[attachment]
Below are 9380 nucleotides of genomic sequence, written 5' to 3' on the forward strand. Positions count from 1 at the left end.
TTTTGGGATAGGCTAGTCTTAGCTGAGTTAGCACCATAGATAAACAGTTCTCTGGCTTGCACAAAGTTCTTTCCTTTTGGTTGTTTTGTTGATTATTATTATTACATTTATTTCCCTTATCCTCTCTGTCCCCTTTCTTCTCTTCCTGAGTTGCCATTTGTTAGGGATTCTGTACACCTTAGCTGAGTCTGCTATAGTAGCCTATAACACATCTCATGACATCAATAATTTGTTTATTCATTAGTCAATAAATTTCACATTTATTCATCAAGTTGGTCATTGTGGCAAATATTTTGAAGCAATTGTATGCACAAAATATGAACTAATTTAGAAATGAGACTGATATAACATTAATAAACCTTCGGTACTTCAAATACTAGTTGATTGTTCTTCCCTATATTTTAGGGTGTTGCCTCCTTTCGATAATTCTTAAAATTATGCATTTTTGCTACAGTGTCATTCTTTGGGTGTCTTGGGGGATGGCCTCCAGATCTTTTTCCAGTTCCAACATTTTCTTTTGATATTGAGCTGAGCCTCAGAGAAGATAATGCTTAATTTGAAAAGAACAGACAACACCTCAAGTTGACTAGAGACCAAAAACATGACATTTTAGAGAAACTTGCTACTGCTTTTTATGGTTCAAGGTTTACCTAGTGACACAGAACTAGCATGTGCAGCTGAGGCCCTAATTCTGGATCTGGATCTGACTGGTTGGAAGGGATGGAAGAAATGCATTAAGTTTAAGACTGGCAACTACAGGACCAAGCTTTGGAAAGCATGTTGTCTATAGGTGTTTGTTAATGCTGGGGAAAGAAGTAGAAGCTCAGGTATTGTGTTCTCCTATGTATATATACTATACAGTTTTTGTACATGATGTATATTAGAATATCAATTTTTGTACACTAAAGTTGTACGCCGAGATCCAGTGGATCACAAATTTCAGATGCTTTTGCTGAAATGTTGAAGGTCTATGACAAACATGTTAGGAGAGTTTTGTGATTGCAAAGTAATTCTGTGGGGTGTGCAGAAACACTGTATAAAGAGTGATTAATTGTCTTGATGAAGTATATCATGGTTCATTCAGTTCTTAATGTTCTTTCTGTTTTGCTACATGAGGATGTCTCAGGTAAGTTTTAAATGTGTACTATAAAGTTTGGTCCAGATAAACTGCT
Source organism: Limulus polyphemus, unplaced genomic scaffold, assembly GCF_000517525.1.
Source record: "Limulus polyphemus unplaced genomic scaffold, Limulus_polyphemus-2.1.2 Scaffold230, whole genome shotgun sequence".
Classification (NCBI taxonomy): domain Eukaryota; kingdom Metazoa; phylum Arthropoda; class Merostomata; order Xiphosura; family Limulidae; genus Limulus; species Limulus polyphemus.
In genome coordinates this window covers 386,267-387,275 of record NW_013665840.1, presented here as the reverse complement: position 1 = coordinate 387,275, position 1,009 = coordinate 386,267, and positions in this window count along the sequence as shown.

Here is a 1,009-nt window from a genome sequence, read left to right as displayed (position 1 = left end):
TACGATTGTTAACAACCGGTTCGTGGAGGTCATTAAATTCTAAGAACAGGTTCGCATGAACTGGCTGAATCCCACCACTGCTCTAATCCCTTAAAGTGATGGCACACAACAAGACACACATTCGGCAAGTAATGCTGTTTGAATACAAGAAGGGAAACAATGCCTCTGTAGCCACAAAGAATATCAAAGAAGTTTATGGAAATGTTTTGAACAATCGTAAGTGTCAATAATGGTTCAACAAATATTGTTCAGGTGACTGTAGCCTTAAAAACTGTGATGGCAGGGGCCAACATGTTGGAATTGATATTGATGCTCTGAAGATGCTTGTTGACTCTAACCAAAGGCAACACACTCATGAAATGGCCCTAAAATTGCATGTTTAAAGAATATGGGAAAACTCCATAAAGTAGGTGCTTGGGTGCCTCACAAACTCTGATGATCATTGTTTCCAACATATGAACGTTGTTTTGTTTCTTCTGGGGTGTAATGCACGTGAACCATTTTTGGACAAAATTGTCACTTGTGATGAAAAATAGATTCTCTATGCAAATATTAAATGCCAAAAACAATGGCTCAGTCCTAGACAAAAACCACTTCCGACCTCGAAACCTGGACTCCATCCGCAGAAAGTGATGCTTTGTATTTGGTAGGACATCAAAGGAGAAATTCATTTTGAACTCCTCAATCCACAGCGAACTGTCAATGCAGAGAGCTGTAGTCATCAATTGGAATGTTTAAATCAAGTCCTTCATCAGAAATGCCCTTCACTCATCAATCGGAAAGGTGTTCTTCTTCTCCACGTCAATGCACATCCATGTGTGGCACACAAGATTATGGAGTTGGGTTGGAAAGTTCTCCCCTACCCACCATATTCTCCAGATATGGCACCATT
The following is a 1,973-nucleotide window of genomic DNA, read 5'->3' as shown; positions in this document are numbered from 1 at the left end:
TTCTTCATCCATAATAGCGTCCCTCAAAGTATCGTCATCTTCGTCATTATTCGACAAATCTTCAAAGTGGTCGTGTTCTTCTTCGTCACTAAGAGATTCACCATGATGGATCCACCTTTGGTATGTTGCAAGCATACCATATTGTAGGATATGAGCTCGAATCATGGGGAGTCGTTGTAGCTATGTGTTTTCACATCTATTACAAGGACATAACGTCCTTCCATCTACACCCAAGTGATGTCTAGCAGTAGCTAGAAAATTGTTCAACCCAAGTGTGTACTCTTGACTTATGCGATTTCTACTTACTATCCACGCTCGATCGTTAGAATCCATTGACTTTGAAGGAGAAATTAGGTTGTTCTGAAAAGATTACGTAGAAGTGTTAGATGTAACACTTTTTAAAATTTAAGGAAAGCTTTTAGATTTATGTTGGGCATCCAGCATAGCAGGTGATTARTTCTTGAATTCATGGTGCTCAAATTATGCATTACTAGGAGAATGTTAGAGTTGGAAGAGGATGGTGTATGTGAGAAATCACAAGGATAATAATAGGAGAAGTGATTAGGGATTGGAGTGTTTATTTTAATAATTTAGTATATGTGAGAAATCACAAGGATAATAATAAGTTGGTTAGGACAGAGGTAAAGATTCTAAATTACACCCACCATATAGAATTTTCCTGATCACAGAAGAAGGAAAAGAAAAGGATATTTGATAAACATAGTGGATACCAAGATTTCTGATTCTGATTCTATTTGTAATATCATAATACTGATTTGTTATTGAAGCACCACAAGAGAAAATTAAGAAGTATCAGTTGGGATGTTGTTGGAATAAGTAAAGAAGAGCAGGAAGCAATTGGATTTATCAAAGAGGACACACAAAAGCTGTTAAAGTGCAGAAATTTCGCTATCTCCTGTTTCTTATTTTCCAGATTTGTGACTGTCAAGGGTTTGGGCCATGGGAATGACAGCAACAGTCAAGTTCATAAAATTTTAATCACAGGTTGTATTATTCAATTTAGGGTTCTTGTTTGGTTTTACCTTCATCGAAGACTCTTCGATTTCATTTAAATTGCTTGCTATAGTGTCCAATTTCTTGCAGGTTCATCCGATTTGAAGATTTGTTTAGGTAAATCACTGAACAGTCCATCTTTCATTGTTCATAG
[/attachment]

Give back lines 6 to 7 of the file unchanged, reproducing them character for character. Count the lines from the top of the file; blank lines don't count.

In genome coordinates this window covers 386,267-387,275 of record NW_013665840.1, presented here as the reverse complement: position 1 = coordinate 387,275, position 1,009 = coordinate 386,267, and positions in this window count along the sequence as shown.

Here is a 1,009-nt window from a genome sequence, read left to right as displayed (position 1 = left end):